Mutiny Mutiny On The Mamaship/Funk Plus The One will be Expanded for the First Time Ever. Includes 8 Bonus Tracks in a Deluxe 2 CD Edition. Both albums produced by Jerome Brailey. Re-Mastered from the Original Master Tapes by Sean Brennan, at Battery Studio s, New York. Mutiny On The Mamaship is the debut album by former Parliament-Funkadelic drummer Jerome Brailey and his band Mutiny. The album was released by Columbia Records in 1979. The album was released a year after Brailey left P-Funk due to a financial dispute.
Last summer we enjoyed the first fruits of a UK soul "supergoup" – The British Collective; a team that consisted of star vocalists Don E, Junior Giscombe, Leee John, Noel McKoy and Omar. Now as we enter a new year, another UK "supergroup" arrives to treat us to some fine music. The Brit Funk Association is made up of former members of Beggar and Co, Hi Tension, Central Line and Light of the World and though the various members have known each other for a long, long time it was in the autumn of 2016 that they decided to get together…
Raphael Wressnig was 28 at the time of this recording but is already considered one of Europe's top jazz organists. On this CD, Wressnig plays the usual assortment of blues and soul-jazz grooves but also stretches his instrument by playing some music that borders on the avant-garde, some funk, a second-line New Orleans parade rhythm groove, a soulful country ballad, and even hints of hip-hop. Two songs are performed solely by Wressnig's Organic Trio, a unit that had been together for six years by 2008, featuring the fine guitarist Georg Jantscher and drummer Lukas Knofler. Three numbers add either tenor saxophonist Craig Handy or Christian Bachner, two others have the team of trumpeter Eric Bloom and tenorman Sax Gordon, and the remaining two find percussionist Luis Ribeiro making the group a quartet.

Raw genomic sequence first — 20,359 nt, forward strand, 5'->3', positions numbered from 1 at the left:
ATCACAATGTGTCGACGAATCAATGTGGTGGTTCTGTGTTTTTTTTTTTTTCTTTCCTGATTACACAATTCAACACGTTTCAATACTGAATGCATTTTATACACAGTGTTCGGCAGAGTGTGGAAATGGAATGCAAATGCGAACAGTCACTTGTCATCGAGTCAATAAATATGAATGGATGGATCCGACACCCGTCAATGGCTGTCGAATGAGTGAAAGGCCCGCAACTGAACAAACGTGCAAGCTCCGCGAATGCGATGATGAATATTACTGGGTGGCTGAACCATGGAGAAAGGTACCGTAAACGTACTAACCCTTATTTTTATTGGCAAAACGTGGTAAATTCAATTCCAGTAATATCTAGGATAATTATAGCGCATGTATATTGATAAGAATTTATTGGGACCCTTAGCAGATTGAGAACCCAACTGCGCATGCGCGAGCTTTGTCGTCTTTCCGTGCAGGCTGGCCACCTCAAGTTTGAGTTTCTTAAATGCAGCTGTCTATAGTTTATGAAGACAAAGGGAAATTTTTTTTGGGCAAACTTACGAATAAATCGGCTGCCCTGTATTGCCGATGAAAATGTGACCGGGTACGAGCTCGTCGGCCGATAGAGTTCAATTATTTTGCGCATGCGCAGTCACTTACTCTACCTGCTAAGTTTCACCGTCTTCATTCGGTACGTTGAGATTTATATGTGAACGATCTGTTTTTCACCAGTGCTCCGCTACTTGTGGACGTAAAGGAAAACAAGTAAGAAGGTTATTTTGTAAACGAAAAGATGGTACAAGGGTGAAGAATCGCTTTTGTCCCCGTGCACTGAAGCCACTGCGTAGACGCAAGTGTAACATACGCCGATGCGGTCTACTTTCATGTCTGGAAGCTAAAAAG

Australia is not the first place you think of as a crate-digger's paradise. But these 20 slices from the country's early-Seventies season in commercial R&B and pop-jazz fusion are a lively lesson in the ingenious adaption of imported trends over an extreme distance. This is overwhelmingly white funk: "Back on the Street Again," an Etta James cover by Billy Thorpe and the Aztecs, and the ID's "Feel Awlright" are examples of hot shots from Australia's Sixties-beat and heavy-rock scenes finding their dance-floor feet; a track by the progressive-rock band Tamam Shud comes from the soundtrack to a 1971 surfing documentary. But it is all robust fun with intriguing sampling prospects.